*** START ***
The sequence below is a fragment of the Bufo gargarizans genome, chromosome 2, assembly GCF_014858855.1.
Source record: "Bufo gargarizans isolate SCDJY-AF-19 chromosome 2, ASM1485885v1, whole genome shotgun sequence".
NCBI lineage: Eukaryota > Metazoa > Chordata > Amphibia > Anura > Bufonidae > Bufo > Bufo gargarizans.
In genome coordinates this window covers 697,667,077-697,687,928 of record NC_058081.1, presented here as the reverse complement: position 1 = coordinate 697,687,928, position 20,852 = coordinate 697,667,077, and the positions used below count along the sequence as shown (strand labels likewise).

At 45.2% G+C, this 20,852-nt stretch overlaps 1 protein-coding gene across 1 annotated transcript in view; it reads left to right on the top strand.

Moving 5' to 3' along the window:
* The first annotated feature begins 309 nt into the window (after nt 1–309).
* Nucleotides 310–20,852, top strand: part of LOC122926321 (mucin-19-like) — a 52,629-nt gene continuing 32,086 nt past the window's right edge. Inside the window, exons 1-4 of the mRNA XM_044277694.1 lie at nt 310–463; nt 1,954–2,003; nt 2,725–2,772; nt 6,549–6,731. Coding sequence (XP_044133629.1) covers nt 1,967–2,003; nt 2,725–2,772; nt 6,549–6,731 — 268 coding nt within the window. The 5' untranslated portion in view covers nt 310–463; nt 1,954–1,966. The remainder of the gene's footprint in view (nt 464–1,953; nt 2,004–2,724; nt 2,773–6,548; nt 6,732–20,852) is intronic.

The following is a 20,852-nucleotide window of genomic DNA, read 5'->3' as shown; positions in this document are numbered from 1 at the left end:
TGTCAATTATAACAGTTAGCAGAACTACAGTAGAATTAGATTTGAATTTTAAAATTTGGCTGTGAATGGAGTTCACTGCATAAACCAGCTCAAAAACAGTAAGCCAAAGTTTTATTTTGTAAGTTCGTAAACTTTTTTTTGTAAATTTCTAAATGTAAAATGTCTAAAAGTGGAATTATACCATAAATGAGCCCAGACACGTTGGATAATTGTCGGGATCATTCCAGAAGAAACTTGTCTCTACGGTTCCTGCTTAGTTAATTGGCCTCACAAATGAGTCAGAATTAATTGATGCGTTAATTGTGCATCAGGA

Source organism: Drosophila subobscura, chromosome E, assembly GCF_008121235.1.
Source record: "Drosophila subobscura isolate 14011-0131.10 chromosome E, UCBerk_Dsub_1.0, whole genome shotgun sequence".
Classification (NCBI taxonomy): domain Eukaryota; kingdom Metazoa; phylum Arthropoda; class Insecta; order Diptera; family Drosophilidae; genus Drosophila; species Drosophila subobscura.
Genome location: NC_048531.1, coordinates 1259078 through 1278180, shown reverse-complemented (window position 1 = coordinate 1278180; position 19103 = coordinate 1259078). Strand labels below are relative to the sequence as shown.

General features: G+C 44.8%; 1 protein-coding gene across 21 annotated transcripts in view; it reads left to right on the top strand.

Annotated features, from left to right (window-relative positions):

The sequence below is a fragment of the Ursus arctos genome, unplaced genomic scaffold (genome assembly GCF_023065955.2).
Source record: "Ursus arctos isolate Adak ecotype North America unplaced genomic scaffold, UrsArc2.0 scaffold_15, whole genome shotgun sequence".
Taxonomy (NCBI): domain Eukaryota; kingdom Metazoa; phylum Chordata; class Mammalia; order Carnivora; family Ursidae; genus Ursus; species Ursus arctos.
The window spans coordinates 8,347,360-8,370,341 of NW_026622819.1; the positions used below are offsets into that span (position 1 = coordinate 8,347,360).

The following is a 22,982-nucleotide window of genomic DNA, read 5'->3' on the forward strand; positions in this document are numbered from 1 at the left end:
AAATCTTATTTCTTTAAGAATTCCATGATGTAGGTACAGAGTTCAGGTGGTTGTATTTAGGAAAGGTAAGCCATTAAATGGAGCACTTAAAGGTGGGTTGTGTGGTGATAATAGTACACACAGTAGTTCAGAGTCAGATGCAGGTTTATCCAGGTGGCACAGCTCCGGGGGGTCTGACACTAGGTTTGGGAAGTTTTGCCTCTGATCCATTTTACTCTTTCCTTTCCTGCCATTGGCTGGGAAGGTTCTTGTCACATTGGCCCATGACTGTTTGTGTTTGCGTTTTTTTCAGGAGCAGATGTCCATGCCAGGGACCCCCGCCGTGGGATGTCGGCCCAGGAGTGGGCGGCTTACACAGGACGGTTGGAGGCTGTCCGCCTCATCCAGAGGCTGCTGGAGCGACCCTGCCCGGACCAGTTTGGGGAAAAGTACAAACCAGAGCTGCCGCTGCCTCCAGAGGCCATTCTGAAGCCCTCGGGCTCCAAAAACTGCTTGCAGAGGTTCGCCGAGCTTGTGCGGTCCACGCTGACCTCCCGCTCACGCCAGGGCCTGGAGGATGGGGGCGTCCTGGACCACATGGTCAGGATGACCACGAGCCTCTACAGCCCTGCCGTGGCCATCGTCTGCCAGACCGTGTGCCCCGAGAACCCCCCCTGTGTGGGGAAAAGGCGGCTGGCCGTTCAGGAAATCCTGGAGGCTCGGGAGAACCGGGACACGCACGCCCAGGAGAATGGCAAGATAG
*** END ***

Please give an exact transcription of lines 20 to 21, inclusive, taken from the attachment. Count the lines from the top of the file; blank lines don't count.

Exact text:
The window spans coordinates 8,347,360-8,370,341 of NW_026622819.1; the positions used below are offsets into that span (position 1 = coordinate 8,347,360).

The following is a 22,982-nucleotide window of genomic DNA, read 5'->3' on the forward strand; positions in this document are numbered from 1 at the left end: